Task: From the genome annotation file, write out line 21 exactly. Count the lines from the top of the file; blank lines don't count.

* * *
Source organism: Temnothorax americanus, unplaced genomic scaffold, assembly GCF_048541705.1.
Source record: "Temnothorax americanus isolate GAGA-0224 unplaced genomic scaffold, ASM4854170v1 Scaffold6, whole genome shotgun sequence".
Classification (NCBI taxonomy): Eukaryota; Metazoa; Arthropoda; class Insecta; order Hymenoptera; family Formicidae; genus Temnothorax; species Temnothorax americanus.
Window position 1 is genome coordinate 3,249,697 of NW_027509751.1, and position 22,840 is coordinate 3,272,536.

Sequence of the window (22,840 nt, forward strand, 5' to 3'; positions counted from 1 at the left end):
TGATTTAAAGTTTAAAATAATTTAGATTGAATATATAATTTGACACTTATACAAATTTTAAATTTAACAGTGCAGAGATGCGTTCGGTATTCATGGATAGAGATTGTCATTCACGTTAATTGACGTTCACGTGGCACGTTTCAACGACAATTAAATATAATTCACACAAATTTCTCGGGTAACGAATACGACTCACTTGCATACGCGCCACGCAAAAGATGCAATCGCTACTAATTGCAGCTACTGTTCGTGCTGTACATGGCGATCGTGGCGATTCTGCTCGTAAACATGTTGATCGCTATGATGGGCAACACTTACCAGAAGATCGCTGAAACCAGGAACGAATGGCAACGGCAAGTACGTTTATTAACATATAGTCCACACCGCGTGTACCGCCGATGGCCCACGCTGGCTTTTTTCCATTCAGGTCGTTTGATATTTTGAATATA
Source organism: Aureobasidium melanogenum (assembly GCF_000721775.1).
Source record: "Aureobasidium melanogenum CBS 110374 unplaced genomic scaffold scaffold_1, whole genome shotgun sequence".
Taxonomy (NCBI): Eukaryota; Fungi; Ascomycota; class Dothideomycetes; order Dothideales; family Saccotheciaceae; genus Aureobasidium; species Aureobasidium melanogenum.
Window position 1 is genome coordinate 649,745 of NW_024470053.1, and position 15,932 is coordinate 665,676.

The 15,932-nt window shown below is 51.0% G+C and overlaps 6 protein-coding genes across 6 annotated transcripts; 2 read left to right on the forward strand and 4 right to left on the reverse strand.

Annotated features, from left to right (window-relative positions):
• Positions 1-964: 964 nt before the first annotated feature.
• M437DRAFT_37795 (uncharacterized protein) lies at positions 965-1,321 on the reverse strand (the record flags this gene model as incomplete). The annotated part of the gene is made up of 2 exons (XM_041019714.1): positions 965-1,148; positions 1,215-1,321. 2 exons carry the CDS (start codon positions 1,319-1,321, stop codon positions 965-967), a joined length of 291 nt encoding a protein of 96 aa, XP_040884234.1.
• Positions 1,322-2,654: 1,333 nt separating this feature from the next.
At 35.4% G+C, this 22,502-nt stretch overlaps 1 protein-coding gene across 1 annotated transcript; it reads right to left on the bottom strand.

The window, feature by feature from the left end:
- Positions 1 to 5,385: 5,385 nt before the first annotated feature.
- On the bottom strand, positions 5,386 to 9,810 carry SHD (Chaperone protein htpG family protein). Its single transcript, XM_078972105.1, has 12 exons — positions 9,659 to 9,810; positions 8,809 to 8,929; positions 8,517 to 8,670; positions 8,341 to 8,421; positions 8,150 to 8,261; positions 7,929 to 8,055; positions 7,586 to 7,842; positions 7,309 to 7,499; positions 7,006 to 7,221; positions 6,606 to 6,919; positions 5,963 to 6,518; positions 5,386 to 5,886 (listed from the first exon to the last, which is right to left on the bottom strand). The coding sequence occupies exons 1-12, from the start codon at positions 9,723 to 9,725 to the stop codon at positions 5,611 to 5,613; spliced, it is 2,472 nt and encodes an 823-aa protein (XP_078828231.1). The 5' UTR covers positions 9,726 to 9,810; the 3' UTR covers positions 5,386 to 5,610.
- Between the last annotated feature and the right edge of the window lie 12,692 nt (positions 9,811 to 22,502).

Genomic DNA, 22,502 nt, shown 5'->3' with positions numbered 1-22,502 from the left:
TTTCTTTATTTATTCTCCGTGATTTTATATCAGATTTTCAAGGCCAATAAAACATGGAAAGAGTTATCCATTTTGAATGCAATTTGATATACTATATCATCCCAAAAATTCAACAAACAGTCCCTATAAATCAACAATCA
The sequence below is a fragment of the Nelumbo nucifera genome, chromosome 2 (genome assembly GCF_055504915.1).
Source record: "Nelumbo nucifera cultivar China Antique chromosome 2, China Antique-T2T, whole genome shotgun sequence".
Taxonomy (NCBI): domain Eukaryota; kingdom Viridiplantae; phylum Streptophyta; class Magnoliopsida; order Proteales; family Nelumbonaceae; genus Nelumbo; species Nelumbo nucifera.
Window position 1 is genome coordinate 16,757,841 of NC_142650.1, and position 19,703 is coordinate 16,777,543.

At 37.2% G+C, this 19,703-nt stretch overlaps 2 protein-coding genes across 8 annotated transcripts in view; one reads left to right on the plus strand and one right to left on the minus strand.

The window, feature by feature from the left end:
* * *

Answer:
Genomic DNA, 22,502 nt, shown 5'->3' with positions numbered 1-22,502 from the left: